Israel ‘to prepare’ for UNESCO withdrawal alongside US, says Netanyahu

Prime Minister Benjamin Netanyahu attends the weekly cabinet meeting at his office in Jerusalem, October 1, 2017.
(AFP/POOL/Sebastian Scheiner)

Israel will begin preparations to withdraw from the UN’s cultural and education body now that the United States has made its decision to do the same, Prime Minister Benjamin Netanyahu said Thursday

“The prime minister instructed the Foreign Ministry to prepare Israel’s withdrawal from the organization alongside the United States,” Netanyahu’s office said in a statement, hours after the US said it is quitting the organization, citing its “anti-Israel bias” alongside financial considerations.

Netanyahu said he “welcomes the decision by President [Donald] Trump to withdraw from UNESCO. This is a courageous and moral decision because UNESCO has become the theater of the absurd and because, instead of preserving history, it distorts it.”

The US withdrawal is to take effect on December 31, 2018.

Earlier Thursday, Israel’s ambassador to UNESCO, Carmel Shama-Hacohen, said his personal recommendation to Netanyahu would be to “immediately withdraw” from the organization.

Israel’s ambassador to UNESCO, Carmel Shama-Hacohen, with cultural agency’s director-general Irina Bokova, September 26, 2017
(Erez Lichtfeld)

Shama-Hacohen said that in recent years UNESCO has become “an absurd organization that has lost its way in favor of the political considerations of certain countries” and that his “personal recommendation to Prime Minister Benjamin Netanyahu is to follow suit and immediately withdraw [from UNESCO].”

The US ambassador to the UN, Nikki Haley, said in a statement Thursday following the US announcement to withdraw that “the purpose of UNESCO is a good one,” but “unfortunately, its extreme politicization has become a chronic embarrassment.”

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Israeli Lawmaker: Iran Believes It Can Deceive the West

Editor’s note: Read the original essay, by Iranian Foreign Minister Javad Zarif, that prompted this response.

Reading through the Iranian foreign minister’s article in The Atlantic this week, one is struck by paradox. It is so full of lies, distortions, and half-truths that in the end it yields one fundamental truth—it’s not a set of errors, it’s a methodology. The goal is to turn Iran into a regional nuclear power. The method is to make the West believe it isn’t happening.

There is no need for a sustained intelligence effort to expose the blatant lies in Zarif’s piece, so I will highlight just a few of the most egregious examples: Iran didn’t improve the accuracy of its missiles to avoid “civilian or non-combatant deaths” (I admit I had to read that sentence twice to believe he wrote it), but rather to intensify the threat and ability to sow destruction. Iran is not a democracy, as he portrays it, because a democracy doesn’t hang homosexuals from cranes, doesn’t enshrine in law the right to stone adulterers to death, and doesn’t maintain a force like the Basij, an Iranian paramilitary of around 11.5 million people whose role is to enforce Sharia law and prevent Western influence. Iran isn’t the victim of terror as Zarif pretends, but the country that funds and arms Hezbollah in Lebanon, the Houthis in Yemen, the Palestinian Islamic Jihad, and a long list of other terror organizations. Iran does not show “good will and peaceful intentions,” because if it did it wouldn’t have sent the Revolutionary Guard to help the Syrian dictator Bashar al-Assad murder more than half a million people in Syria and create over 11 million refugees through the use of barrel bombs and chemical weapons. Iran is not interested in the “promotion of peace, stability, progress, and prosperity in the region” because earlier this year Zarif’s boss, the Supreme Leader Ali Khamenei, called Israel “a cancerous tumor” and a “fake entity” which needs to be destroyed. On another occasion he announced that Iran will support anyone who aims to “wipe Israel off the map.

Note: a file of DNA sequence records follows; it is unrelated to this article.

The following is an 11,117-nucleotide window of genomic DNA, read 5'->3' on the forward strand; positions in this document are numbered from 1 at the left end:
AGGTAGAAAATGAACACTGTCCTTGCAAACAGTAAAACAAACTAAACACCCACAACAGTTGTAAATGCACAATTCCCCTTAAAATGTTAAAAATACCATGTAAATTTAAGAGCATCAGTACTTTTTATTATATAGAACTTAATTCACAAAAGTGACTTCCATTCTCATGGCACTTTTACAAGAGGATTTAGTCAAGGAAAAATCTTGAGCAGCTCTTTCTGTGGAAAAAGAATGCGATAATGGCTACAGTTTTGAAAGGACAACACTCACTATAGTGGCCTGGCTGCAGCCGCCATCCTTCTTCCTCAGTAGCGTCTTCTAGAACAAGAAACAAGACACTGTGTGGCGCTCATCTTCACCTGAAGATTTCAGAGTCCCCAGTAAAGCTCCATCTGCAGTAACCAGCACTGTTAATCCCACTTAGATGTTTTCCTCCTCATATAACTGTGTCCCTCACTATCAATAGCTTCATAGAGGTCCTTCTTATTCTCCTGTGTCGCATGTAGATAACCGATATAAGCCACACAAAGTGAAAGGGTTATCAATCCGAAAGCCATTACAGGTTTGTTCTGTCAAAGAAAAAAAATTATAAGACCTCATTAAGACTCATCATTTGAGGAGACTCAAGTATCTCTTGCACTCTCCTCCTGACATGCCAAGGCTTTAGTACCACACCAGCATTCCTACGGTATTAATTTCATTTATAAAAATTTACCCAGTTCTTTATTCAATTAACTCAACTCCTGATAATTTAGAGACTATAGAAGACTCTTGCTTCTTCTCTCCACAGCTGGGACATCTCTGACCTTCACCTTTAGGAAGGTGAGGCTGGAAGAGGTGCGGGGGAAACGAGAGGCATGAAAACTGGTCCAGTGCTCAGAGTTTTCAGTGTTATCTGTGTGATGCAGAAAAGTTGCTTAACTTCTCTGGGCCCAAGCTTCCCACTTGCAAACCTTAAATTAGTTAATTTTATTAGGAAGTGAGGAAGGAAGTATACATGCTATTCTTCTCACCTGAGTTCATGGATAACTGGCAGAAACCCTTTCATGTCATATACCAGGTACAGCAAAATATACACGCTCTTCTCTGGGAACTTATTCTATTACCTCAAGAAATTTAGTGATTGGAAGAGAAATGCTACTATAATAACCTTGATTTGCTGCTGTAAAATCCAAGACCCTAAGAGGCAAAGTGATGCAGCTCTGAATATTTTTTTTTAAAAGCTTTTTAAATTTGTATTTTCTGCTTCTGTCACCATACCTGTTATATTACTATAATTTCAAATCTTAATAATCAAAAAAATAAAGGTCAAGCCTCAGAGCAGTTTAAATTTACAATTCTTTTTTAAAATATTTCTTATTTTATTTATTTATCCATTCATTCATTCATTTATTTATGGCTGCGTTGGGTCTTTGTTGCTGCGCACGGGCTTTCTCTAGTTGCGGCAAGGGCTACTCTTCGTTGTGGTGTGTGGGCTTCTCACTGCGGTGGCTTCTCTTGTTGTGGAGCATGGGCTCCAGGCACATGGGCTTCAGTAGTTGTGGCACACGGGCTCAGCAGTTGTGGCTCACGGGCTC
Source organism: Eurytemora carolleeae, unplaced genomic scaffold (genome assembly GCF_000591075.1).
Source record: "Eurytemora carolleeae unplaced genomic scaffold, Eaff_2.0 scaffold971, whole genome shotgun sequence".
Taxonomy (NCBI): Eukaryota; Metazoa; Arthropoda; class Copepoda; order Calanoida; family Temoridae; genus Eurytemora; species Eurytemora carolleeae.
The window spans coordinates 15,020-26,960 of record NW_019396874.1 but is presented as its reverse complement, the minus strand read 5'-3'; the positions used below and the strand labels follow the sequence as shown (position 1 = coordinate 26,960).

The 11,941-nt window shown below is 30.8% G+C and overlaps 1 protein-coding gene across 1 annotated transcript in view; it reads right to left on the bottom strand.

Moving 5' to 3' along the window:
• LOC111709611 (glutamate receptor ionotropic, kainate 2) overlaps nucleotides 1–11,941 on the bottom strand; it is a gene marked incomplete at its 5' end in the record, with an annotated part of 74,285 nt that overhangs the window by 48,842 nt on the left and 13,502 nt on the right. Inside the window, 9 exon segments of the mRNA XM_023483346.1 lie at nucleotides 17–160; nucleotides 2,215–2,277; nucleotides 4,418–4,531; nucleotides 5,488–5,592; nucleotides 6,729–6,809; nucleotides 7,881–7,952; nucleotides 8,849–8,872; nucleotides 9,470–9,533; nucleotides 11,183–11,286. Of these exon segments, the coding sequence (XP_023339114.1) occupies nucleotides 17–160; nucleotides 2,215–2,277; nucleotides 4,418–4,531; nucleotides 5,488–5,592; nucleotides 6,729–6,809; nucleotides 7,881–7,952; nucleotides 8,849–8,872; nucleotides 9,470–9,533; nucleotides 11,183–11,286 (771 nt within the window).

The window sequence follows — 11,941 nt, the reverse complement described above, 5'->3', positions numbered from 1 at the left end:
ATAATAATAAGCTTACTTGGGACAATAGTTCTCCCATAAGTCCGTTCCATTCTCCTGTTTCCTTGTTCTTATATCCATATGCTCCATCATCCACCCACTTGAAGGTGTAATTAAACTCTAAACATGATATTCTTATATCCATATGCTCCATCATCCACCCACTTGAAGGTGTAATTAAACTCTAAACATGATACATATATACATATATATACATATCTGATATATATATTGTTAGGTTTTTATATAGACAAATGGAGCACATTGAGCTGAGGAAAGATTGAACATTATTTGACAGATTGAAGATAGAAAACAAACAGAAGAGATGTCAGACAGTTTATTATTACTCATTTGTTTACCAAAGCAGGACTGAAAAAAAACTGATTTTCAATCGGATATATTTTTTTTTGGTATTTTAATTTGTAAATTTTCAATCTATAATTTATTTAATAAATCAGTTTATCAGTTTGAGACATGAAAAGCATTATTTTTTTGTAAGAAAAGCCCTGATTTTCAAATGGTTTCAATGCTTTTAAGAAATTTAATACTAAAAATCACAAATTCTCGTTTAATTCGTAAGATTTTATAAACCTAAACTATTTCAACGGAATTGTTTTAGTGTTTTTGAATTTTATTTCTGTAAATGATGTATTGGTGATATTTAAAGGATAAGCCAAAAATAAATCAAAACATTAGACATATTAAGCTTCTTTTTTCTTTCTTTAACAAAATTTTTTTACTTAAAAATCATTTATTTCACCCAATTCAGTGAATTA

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Israeli hospital gets grant to treat Syrian kids’ hearing loss

A six-figure donation from Israeli philanthropist Morris Kahn is going to Ziv Medical Center in Safed (Tzfat) to fund treatment of hearing loss among Syrian children brought from conflict areas to Israel for medical care.

Philanthropist Morris Kahn, Chairman of the Genesis Prize Selection Committee Natan Sharansky and Ziv Medical Center Director-General Dr. Salman Zarka. Photo courtesy of the Genesis Prize Foundation

The hospital near the border with Syria, recently visited by celebrity Conan O’Brien, has extensive experience treating wounded Syrian civilians.

Exams performed at Ziv have revealed that one out of every three Syrian children from combat zones suffers hearing loss. The grant will cover direct expenses related to clinical treatments, surgery and rehabilitation as well as state-of-the-art hearing devices for an estimated 50 children.

Kahn said he was inspired by 2017 Genesis Prize Laureate Sir Anish Kapoor, a renowned sculptor and human-rights activist who is donating his $1 million prize to refugee causes. Kahn reached out to the Genesis Prize Foundation, which agreed to facilitate the grant to the hospital.

“We have treated more than 1,000 Syrians of all ages who needed our help over the past four years. It’s really important for me as a physician, as an Israeli, and as a human being. I am extremely grateful to Anish Kapoor and the Genesis Prize Foundation for shedding light on the important work we do. With their help, we can make the world a better place for a lot more Syrian children,” said Dr. Salman Zarka, director of Ziv.

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